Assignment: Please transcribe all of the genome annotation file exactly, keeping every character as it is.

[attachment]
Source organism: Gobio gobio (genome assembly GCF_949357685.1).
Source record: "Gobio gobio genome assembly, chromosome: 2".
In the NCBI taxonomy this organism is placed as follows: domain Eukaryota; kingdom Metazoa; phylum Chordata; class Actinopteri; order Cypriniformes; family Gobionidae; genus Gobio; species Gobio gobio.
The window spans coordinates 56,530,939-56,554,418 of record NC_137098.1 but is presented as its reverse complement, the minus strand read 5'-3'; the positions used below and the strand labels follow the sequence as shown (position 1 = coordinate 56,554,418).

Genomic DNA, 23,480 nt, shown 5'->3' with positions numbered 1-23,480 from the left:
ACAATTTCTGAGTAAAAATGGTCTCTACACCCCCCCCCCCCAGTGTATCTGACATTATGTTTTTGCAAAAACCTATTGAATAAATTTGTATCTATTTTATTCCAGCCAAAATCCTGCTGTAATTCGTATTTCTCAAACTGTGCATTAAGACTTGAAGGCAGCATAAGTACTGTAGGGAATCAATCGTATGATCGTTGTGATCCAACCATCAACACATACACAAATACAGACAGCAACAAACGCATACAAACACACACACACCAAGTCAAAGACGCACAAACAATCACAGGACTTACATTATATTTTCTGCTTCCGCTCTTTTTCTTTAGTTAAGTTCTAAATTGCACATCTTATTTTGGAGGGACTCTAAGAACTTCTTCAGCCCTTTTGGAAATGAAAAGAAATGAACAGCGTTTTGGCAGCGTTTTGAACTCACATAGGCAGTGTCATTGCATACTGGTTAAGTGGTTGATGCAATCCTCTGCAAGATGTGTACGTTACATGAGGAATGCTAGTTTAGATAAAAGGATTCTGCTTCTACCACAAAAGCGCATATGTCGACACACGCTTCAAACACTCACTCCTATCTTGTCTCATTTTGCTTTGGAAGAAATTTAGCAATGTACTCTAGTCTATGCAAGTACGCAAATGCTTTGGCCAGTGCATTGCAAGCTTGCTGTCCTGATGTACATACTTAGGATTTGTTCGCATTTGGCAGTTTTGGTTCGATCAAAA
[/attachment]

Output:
Source organism: Gobio gobio (genome assembly GCF_949357685.1).
Source record: "Gobio gobio genome assembly, chromosome: 2".
In the NCBI taxonomy this organism is placed as follows: domain Eukaryota; kingdom Metazoa; phylum Chordata; class Actinopteri; order Cypriniformes; family Gobionidae; genus Gobio; species Gobio gobio.
The window spans coordinates 56,530,939-56,554,418 of record NC_137098.1 but is presented as its reverse complement, the minus strand read 5'-3'; the positions used below and the strand labels follow the sequence as shown (position 1 = coordinate 56,554,418).

Genomic DNA, 23,480 nt, shown 5'->3' with positions numbered 1-23,480 from the left:
ACAATTTCTGAGTAAAAATGGTCTCTACACCCCCCCCCCCCAGTGTATCTGACATTATGTTTTTGCAAAAACCTATTGAATAAATTTGTATCTATTTTATTCCAGCCAAAATCCTGCTGTAATTCGTATTTCTCAAACTGTGCATTAAGACTTGAAGGCAGCATAAGTACTGTAGGGAATCAATCGTATGATCGTTGTGATCCAACCATCAACACATACACAAATACAGACAGCAACAAACGCATACAAACACACACACACCAAGTCAAAGACGCACAAACAATCACAGGACTTACATTATATTTTCTGCTTCCGCTCTTTTTCTTTAGTTAAGTTCTAAATTGCACATCTTATTTTGGAGGGACTCTAAGAACTTCTTCAGCCCTTTTGGAAATGAAAAGAAATGAACAGCGTTTTGGCAGCGTTTTGAACTCACATAGGCAGTGTCATTGCATACTGGTTAAGTGGTTGATGCAATCCTCTGCAAGATGTGTACGTTACATGAGGAATGCTAGTTTAGATAAAAGGATTCTGCTTCTACCACAAAAGCGCATATGTCGACACACGCTTCAAACACTCACTCCTATCTTGTCTCATTTTGCTTTGGAAGAAATTTAGCAATGTACTCTAGTCTATGCAAGTACGCAAATGCTTTGGCCAGTGCATTGCAAGCTTGCTGTCCTGATGTACATACTTAGGATTTGTTCGCATTTGGCAGTTTTGGTTCGATCAAAA